On the following Christmas day an army order was read out. We were forbidden to wear or have in our possession things of French origin; for every soldier who was found in possession of such things would be put before a court-martial as a marauder by the French if they captured him. We were forbidden to use objects captured from the French, and we were especially forbidden to make use of woolen blankets, because the French were infected with scabies. Scabies is an itching skin disease, which it takes at least a week to cure. But the order had a contrary effect. If one was the owner of such an " itch-blanket " one had a chance of getting into the hospital for some days. The illness was not of a serious nature, and one was at least safe from bullets for a few days. Every day soldiers were sent to the hospital, and we, too, were watching for a chance to grab such a French blanket. What did a man care, if he could only get out of that hell!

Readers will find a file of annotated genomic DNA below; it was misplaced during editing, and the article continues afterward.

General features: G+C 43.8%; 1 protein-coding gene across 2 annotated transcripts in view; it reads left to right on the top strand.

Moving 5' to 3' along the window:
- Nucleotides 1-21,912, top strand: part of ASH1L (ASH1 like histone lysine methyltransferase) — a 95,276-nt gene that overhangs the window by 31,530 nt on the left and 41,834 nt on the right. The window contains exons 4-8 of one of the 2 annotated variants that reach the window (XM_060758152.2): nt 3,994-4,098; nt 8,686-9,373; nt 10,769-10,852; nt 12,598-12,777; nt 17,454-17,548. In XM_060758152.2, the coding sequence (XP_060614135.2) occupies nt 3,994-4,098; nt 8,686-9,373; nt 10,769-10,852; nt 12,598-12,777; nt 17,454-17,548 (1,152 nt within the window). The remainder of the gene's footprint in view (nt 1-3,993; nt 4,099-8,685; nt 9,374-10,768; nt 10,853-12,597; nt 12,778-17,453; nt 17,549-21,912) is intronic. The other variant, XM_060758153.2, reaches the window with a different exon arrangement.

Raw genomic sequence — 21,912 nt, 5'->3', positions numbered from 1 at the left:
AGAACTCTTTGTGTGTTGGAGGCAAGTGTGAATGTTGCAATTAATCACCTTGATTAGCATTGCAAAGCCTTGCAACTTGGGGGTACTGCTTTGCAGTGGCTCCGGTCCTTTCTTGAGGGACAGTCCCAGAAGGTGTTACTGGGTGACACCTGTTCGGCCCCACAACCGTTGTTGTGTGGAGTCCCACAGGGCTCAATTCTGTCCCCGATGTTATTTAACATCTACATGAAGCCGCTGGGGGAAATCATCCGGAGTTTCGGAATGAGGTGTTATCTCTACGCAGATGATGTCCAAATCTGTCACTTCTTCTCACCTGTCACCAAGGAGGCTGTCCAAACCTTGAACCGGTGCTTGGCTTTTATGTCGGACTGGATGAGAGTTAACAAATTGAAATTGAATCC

ON January 5th the Germans attacked along the whole forest front, and took more than 1800 prisoners. We alone had captured 700 men of the French infantry regiment No. 120. The hand to hand fighting lasted till six o'clock at night. On that day I, together with another sapper, got into a trench section that was still being defended by eight Frenchmen. We could not back out, so we had to take up the unequal struggle. Fortunately we were well provided with hand grenades. We cut the fuses so short that they exploded at the earliest moment. I threw one in the midst of the eight Frenchmen. They had scarcely escaped the first one, when the second arrived into which they ran. We utilized their momentary confusion by throwing five more in quick succession. We had reduced our opponents to four. Then we opened a rifle fire, creeping closer and closer up to them. Their bullets kept whistling above our heads. One of the Frenchmen was shot in the mouth; three more were left. These turned to flee. In such moments one is seized with an indescribable rage and forgets all about the danger that surrounds one. We had come quite near to them, when the last one stumbled and fell forward on his face. In a trice I was on him; he fought desperately with his fists; my mate was following the other two. I kept on wrestling with my opponent. He was bleeding from his mouth; I had knocked out some of his teeth. Then he surrendered and raised his hands. I let go and then had a good look at him. He was some 35 years old, about ten years older than myself. I now felt sorry for him. He pointed to his wedding ring, talking to me all the while. I understood what he wanted---he wanted to be kept alive. He handed me his bottle, inviting me to drink wine. He cried; maybe he thought of his wife and children. I pressed his hand, and he showed me his bleeding teeth. "You are a silly fellow," I told him; "you have been lucky. The few missing teeth don't matter. For you the slaughtering is finished; come along!" I was glad I had not killed him, and took him along myself so as to protect him from being ill-treated. When I handed him over he pressed my hand thankfully and laughed; he was happy to be safe. However had the time he might have as prisoner he would be better off at any rate than in the trenches. At least he had a chance of getting home again.